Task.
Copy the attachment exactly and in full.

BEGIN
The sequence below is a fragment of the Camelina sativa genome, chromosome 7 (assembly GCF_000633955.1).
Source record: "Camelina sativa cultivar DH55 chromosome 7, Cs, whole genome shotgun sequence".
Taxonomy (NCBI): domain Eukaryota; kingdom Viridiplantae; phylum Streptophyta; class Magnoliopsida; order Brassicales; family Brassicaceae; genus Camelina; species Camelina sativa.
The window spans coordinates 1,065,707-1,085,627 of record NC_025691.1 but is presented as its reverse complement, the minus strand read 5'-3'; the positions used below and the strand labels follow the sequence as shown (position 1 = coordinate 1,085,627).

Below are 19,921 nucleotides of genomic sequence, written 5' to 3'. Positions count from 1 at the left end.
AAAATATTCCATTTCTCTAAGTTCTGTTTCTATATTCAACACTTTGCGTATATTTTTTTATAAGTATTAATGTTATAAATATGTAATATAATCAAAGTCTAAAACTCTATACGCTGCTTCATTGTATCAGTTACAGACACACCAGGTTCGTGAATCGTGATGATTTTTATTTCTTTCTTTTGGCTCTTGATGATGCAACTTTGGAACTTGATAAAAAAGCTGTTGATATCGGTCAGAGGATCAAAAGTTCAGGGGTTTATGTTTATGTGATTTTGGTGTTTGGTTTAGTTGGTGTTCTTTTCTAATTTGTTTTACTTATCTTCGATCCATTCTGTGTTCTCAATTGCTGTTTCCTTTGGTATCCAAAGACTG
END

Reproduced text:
The sequence below is a fragment of the Camelina sativa genome, chromosome 7 (assembly GCF_000633955.1).
Source record: "Camelina sativa cultivar DH55 chromosome 7, Cs, whole genome shotgun sequence".
Taxonomy (NCBI): domain Eukaryota; kingdom Viridiplantae; phylum Streptophyta; class Magnoliopsida; order Brassicales; family Brassicaceae; genus Camelina; species Camelina sativa.
The window spans coordinates 1,065,707-1,085,627 of record NC_025691.1 but is presented as its reverse complement, the minus strand read 5'-3'; the positions used below and the strand labels follow the sequence as shown (position 1 = coordinate 1,085,627).

Below are 19,921 nucleotides of genomic sequence, written 5' to 3'. Positions count from 1 at the left end.
AAAATATTCCATTTCTCTAAGTTCTGTTTCTATATTCAACACTTTGCGTATATTTTTTTATAAGTATTAATGTTATAAATATGTAATATAATCAAAGTCTAAAACTCTATACGCTGCTTCATTGTATCAGTTACAGACACACCAGGTTCGTGAATCGTGATGATTTTTATTTCTTTCTTTTGGCTCTTGATGATGCAACTTTGGAACTTGATAAAAAAGCTGTTGATATCGGTCAGAGGATCAAAAGTTCAGGGGTTTATGTTTATGTGATTTTGGTGTTTGGTTTAGTTGGTGTTCTTTTCTAATTTGTTTTACTTATCTTCGATCCATTCTGTGTTCTCAATTGCTGTTTCCTTTGGTATCCAAAGACTG